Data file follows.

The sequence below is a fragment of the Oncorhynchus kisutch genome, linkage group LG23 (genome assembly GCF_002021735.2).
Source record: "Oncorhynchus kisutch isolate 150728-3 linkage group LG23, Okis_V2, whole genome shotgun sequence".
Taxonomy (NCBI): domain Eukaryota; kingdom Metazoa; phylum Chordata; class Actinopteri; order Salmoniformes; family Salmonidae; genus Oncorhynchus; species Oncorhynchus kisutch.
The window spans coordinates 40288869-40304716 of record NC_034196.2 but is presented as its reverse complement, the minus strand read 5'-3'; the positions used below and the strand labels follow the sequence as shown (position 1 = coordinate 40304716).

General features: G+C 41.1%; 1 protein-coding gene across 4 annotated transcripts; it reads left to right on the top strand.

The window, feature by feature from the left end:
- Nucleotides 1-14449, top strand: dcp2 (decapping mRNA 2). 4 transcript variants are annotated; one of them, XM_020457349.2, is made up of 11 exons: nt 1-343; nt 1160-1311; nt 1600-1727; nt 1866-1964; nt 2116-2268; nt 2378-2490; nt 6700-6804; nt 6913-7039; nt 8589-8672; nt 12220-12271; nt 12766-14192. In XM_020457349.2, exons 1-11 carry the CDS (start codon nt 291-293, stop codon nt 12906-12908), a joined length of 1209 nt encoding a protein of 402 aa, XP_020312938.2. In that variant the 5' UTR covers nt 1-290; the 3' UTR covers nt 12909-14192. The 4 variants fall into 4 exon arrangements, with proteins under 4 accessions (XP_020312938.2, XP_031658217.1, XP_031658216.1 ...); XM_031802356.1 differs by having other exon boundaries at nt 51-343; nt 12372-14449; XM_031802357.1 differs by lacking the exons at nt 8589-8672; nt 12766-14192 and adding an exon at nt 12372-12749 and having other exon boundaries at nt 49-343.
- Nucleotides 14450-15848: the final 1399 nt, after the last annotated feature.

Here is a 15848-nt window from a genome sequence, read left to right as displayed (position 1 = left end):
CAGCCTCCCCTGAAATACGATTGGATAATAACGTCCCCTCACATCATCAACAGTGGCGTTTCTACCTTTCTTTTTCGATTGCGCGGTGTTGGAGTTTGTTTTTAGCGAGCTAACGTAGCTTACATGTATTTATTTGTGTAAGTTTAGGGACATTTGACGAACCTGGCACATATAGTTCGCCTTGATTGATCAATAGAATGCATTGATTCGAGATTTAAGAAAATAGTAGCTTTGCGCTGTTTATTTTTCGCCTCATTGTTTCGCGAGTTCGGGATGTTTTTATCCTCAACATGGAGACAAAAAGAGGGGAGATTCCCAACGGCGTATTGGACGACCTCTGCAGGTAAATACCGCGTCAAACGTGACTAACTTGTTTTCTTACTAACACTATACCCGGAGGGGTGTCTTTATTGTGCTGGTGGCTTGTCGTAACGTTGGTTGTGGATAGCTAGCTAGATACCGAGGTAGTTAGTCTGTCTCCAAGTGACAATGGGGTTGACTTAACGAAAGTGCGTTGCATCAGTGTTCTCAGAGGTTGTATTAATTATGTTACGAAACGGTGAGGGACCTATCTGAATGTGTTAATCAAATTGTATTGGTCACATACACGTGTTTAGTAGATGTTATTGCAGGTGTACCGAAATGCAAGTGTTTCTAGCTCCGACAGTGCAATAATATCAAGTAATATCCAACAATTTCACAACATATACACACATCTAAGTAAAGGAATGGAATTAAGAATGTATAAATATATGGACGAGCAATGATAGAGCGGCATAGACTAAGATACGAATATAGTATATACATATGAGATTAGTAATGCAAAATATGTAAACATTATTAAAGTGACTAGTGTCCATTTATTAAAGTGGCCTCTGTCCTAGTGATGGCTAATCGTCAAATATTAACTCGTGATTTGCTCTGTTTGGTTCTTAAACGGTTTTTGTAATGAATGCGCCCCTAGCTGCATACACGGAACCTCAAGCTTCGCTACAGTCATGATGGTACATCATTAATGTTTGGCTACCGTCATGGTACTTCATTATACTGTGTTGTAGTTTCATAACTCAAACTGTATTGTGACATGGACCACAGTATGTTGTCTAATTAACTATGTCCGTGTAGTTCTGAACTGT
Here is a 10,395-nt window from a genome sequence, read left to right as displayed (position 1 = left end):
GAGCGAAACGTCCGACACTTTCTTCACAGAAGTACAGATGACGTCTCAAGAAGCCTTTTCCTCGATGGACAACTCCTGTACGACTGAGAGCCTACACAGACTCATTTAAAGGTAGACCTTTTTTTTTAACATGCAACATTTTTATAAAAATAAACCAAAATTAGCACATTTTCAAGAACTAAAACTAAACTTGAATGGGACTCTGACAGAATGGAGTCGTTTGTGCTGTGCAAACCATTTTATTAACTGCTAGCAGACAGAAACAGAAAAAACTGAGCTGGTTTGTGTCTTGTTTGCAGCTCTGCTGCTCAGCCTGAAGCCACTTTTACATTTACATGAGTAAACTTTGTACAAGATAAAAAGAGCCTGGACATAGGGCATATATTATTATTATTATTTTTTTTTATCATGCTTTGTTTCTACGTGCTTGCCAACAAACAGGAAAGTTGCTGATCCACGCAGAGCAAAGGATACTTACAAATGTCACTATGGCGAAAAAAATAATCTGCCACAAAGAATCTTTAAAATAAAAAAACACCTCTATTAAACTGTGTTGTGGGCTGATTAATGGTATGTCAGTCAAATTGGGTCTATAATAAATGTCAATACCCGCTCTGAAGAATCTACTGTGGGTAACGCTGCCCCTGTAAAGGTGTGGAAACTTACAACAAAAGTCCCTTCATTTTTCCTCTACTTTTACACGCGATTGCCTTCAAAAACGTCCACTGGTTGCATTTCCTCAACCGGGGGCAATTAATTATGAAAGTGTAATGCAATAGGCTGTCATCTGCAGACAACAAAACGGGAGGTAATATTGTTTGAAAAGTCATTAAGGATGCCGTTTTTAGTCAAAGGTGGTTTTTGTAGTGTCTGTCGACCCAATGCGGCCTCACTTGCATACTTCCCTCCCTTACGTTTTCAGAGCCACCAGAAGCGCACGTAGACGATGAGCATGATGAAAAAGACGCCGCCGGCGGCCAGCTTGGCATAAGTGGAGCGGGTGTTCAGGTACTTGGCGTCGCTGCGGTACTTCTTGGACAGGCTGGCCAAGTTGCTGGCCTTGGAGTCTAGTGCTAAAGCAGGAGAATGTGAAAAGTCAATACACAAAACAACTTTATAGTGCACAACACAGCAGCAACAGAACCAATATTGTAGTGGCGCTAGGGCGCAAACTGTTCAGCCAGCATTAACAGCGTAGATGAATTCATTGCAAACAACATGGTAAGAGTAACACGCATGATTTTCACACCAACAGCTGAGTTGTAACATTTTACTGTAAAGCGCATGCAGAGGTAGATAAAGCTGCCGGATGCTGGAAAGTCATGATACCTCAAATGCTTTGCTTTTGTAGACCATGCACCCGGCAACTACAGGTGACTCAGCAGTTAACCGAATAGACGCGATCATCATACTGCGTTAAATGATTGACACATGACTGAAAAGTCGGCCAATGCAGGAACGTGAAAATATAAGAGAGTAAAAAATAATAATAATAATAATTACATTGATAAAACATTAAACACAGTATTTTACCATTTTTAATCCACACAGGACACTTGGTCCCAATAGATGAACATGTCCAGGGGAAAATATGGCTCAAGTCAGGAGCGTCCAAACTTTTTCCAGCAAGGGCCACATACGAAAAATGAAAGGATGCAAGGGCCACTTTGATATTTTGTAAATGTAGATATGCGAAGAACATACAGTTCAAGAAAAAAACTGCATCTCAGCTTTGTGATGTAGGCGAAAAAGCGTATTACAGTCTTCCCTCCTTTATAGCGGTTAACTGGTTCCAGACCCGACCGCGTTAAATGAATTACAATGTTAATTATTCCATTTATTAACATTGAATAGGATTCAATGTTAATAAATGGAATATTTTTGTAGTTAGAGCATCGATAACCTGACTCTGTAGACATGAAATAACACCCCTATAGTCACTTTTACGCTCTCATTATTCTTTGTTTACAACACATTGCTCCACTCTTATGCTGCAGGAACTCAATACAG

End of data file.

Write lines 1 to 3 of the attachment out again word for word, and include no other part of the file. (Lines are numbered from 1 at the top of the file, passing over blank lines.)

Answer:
The sequence below is a fragment of the Oncorhynchus kisutch genome, linkage group LG23 (genome assembly GCF_002021735.2).
Source record: "Oncorhynchus kisutch isolate 150728-3 linkage group LG23, Okis_V2, whole genome shotgun sequence".
Taxonomy (NCBI): domain Eukaryota; kingdom Metazoa; phylum Chordata; class Actinopteri; order Salmoniformes; family Salmonidae; genus Oncorhynchus; species Oncorhynchus kisutch.